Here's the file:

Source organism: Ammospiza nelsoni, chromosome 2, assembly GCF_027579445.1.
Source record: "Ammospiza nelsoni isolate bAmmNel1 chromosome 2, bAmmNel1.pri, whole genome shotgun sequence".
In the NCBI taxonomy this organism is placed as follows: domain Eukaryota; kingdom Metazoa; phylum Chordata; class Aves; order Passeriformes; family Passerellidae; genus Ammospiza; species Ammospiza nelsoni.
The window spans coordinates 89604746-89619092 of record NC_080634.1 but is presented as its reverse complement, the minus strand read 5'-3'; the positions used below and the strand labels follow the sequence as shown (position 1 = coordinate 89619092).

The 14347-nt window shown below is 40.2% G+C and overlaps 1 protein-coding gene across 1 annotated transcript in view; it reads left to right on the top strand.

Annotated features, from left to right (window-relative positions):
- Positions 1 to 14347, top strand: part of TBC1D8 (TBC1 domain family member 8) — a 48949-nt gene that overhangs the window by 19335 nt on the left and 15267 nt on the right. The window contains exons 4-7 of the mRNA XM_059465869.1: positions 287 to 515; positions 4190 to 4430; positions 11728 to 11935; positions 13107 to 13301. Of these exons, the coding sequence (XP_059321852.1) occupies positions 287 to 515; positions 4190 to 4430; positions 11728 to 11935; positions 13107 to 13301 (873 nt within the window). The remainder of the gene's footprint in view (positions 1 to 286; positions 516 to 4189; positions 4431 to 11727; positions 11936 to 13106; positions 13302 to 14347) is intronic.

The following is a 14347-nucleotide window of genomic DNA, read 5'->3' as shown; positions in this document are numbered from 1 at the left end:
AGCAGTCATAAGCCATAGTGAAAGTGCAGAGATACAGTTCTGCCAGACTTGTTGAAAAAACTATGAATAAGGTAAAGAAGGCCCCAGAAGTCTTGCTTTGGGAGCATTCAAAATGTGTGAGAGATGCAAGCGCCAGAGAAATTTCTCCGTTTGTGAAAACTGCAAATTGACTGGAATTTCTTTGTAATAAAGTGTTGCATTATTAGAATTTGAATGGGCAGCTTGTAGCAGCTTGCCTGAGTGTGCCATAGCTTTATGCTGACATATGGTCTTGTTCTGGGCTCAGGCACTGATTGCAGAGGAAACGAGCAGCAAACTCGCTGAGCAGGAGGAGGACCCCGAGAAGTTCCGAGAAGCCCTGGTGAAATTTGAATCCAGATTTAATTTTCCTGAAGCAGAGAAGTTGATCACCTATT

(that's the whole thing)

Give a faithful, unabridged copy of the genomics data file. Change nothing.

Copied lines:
Source organism: Ammospiza nelsoni, chromosome 2, assembly GCF_027579445.1.
Source record: "Ammospiza nelsoni isolate bAmmNel1 chromosome 2, bAmmNel1.pri, whole genome shotgun sequence".
In the NCBI taxonomy this organism is placed as follows: domain Eukaryota; kingdom Metazoa; phylum Chordata; class Aves; order Passeriformes; family Passerellidae; genus Ammospiza; species Ammospiza nelsoni.
The window spans coordinates 89604746-89619092 of record NC_080634.1 but is presented as its reverse complement, the minus strand read 5'-3'; the positions used below and the strand labels follow the sequence as shown (position 1 = coordinate 89619092).

The 14347-nt window shown below is 40.2% G+C and overlaps 1 protein-coding gene across 1 annotated transcript in view; it reads left to right on the top strand.

Annotated features, from left to right (window-relative positions):
- Positions 1 to 14347, top strand: part of TBC1D8 (TBC1 domain family member 8) — a 48949-nt gene that overhangs the window by 19335 nt on the left and 15267 nt on the right. The window contains exons 4-7 of the mRNA XM_059465869.1: positions 287 to 515; positions 4190 to 4430; positions 11728 to 11935; positions 13107 to 13301. Of these exons, the coding sequence (XP_059321852.1) occupies positions 287 to 515; positions 4190 to 4430; positions 11728 to 11935; positions 13107 to 13301 (873 nt within the window). The remainder of the gene's footprint in view (positions 1 to 286; positions 516 to 4189; positions 4431 to 11727; positions 11936 to 13106; positions 13302 to 14347) is intronic.

The following is a 14347-nucleotide window of genomic DNA, read 5'->3' as shown; positions in this document are numbered from 1 at the left end:
AGCAGTCATAAGCCATAGTGAAAGTGCAGAGATACAGTTCTGCCAGACTTGTTGAAAAAACTATGAATAAGGTAAAGAAGGCCCCAGAAGTCTTGCTTTGGGAGCATTCAAAATGTGTGAGAGATGCAAGCGCCAGAGAAATTTCTCCGTTTGTGAAAACTGCAAATTGACTGGAATTTCTTTGTAATAAAGTGTTGCATTATTAGAATTTGAATGGGCAGCTTGTAGCAGCTTGCCTGAGTGTGCCATAGCTTTATGCTGACATATGGTCTTGTTCTGGGCTCAGGCACTGATTGCAGAGGAAACGAGCAGCAAACTCGCTGAGCAGGAGGAGGACCCCGAGAAGTTCCGAGAAGCCCTGGTGAAATTTGAATCCAGATTTAATTTTCCTGAAGCAGAGAAGTTGATCACCTATT